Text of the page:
Is CKD Worse for Women?
Chronic kidney disease (CKD) is more common in women than men, but fewer women are on dialysis—the treatment used when CKD has progressed to kidney failure.
One reason is that CKD progresses more slowly in women, so they don’t need dialysis as soon as men. But awareness may play an even bigger role; women are less likely to know they have moderate to severe CKD, so they start dialysis later or receive no dialysis at all.
World Kidney Day 2018 (March 8) focuses on increasing women’s CKD awareness so they can get treatment when it’s needed and improve their kidney health. March is also National Kidney Month, time to put a kidney checkup on the calendar if you’re at risk for CKD. Find out more about CKD and tips to keep your kidneys healthy.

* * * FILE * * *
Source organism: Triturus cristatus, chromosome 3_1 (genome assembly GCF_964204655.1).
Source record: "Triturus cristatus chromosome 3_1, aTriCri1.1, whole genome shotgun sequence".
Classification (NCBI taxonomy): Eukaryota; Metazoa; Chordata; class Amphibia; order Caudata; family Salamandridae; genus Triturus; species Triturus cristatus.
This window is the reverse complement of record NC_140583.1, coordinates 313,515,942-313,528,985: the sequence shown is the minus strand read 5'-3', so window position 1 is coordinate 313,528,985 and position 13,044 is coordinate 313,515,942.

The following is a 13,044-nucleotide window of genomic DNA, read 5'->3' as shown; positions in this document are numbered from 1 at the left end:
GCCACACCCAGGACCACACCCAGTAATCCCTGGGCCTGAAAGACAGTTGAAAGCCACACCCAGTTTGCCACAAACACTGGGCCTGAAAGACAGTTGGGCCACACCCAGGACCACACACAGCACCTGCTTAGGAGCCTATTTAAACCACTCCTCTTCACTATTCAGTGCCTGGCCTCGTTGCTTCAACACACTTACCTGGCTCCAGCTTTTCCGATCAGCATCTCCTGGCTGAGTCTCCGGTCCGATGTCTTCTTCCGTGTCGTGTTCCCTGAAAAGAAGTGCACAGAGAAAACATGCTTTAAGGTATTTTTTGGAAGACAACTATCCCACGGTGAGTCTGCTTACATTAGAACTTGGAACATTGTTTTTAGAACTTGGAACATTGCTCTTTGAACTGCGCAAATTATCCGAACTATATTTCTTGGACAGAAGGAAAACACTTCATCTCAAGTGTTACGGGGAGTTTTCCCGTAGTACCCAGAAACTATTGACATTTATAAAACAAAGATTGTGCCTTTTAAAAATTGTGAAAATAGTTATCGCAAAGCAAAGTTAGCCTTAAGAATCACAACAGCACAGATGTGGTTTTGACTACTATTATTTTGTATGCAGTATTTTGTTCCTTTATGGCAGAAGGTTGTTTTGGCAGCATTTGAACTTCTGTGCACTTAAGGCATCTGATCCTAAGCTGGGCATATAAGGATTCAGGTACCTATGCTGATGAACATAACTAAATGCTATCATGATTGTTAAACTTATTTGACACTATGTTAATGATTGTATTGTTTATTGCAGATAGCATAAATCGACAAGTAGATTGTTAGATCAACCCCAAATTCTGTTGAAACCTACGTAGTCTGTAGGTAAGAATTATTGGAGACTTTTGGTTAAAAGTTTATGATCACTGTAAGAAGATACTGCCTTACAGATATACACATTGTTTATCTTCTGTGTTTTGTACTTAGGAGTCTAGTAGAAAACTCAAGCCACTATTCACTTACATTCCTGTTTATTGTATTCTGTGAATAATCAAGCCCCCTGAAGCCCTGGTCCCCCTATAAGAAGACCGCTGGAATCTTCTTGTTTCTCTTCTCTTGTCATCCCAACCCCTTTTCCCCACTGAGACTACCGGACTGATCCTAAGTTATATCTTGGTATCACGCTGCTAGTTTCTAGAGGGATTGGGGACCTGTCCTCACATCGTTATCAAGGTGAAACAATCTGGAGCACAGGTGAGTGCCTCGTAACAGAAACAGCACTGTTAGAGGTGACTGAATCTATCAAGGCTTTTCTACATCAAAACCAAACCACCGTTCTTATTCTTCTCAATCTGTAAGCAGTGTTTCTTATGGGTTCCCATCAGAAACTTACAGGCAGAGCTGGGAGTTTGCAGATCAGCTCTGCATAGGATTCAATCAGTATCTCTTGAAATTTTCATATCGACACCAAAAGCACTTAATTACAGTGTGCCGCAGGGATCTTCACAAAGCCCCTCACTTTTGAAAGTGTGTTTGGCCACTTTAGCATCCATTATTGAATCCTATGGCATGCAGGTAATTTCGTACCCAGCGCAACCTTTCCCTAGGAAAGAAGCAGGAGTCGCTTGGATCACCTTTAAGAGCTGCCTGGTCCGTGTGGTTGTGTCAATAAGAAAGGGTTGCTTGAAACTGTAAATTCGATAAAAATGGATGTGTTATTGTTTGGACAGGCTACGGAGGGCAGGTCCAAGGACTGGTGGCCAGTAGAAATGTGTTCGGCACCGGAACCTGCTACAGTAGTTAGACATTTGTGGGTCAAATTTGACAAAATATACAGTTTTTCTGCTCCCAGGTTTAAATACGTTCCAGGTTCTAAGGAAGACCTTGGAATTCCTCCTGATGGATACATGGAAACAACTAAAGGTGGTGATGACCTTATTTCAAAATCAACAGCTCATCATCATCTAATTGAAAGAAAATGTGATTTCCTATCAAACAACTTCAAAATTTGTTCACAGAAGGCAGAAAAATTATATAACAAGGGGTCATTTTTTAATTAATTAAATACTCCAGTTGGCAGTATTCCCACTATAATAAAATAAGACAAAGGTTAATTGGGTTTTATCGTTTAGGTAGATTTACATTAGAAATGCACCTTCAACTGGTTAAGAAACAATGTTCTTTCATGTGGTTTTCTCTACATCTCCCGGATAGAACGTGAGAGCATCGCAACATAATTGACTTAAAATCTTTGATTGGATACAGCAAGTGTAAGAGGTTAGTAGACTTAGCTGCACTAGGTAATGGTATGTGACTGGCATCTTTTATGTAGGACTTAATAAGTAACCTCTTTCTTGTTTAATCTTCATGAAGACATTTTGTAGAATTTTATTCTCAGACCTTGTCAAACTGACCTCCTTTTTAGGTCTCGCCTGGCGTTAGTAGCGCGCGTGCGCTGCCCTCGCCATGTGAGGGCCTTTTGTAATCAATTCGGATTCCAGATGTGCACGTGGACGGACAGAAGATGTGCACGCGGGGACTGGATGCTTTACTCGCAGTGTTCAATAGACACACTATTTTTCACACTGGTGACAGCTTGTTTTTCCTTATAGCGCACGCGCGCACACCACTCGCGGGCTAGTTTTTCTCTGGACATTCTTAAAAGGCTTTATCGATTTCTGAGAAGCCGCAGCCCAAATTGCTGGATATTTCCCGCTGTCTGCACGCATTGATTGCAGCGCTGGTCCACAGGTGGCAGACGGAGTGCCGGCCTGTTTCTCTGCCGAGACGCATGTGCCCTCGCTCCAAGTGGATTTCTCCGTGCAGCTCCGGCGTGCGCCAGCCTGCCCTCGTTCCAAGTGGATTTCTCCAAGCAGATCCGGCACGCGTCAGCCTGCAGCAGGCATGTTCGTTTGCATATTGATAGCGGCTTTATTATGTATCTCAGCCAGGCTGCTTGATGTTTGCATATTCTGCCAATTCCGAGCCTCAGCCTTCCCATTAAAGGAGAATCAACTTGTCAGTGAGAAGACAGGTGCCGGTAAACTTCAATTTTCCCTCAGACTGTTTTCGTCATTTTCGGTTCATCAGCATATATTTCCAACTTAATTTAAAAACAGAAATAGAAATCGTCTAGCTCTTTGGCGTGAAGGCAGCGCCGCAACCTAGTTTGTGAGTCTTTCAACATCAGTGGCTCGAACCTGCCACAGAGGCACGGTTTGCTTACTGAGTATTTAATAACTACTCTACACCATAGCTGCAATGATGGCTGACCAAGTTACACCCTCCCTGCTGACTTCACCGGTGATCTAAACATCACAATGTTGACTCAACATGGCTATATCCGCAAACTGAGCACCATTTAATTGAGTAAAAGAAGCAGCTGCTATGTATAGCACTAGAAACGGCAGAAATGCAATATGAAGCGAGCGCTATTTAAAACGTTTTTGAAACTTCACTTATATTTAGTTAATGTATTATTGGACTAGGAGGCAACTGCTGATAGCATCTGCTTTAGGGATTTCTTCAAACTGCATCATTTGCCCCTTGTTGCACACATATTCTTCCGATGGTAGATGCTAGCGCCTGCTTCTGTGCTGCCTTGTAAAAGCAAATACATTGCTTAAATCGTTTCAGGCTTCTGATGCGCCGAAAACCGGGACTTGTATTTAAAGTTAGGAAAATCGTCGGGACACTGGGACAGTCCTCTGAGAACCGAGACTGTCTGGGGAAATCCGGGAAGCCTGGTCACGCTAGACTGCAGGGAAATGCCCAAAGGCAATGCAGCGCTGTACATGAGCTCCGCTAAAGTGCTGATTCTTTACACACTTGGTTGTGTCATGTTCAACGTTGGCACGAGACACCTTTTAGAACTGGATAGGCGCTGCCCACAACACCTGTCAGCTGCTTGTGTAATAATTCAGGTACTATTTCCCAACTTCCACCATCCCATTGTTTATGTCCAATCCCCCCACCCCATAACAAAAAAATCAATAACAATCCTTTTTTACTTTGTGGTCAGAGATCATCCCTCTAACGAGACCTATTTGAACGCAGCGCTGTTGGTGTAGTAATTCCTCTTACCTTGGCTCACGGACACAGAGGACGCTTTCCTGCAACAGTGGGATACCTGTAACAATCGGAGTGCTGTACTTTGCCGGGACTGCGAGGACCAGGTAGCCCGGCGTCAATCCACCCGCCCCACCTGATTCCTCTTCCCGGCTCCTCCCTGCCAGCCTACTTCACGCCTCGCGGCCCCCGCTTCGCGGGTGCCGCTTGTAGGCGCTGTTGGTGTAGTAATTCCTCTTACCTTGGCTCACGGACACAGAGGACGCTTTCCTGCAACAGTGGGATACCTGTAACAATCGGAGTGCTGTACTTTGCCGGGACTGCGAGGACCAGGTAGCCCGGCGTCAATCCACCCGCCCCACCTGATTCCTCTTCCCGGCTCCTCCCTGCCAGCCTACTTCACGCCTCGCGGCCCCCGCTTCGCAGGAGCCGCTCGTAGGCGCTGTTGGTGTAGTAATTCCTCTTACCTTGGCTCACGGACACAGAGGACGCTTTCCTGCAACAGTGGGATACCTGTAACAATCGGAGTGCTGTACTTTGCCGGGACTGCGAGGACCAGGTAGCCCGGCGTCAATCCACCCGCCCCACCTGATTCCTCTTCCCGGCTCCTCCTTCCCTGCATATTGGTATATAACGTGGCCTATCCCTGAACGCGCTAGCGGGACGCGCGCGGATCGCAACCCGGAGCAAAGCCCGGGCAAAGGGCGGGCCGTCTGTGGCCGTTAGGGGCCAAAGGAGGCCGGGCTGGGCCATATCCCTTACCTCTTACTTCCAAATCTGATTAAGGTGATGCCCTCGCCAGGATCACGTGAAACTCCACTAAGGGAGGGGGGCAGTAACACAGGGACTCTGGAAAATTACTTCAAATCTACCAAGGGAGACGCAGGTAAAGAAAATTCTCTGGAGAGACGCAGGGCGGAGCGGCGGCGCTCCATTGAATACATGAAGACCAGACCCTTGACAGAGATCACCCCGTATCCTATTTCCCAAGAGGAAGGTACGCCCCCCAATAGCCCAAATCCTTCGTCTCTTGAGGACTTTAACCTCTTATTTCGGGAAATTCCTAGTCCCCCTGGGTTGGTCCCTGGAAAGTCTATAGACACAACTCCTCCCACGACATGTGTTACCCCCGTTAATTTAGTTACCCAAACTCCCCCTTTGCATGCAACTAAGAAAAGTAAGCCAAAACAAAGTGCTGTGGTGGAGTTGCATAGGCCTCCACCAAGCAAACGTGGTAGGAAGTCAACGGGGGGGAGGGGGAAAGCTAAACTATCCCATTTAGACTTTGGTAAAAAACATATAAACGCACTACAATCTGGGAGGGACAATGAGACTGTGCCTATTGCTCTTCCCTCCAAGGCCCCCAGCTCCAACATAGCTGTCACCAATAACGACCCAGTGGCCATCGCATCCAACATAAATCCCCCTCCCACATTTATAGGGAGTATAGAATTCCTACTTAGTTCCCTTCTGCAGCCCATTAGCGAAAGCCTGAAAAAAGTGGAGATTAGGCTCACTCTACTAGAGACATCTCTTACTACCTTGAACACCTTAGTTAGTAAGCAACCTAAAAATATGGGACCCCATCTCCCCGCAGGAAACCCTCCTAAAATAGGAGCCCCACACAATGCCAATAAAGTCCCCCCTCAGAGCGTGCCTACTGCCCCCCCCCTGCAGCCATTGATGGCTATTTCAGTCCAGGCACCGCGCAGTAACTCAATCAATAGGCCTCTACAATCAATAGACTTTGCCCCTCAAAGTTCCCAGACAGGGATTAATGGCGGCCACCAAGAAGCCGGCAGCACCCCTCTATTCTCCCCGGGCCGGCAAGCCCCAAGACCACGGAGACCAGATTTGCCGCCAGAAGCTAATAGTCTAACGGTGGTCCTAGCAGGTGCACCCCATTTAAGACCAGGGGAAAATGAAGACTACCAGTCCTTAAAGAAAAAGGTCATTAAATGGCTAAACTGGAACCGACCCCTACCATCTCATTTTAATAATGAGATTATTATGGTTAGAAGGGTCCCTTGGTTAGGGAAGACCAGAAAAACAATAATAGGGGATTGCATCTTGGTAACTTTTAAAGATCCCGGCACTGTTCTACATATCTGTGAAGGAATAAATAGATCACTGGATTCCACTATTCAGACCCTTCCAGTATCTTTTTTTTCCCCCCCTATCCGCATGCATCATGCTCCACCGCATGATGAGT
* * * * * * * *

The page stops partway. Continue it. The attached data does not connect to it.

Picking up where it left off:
For more information:
- CDC’s Division of Diabetes Translation
- Get Tested for Chronic Kidney Disease
- Chronic Kidney Disease Initiative
- Chronic Kidney Disease Surveillance System
- National Chronic Kidney Disease Fact Sheet
- Healthy Kidneys [podcast – 4:14]
- Take Care of Your Kidneys and They Will Take Care of You
- CDC Diabetes on Facebook
- @CDCDiabetes on Twitter
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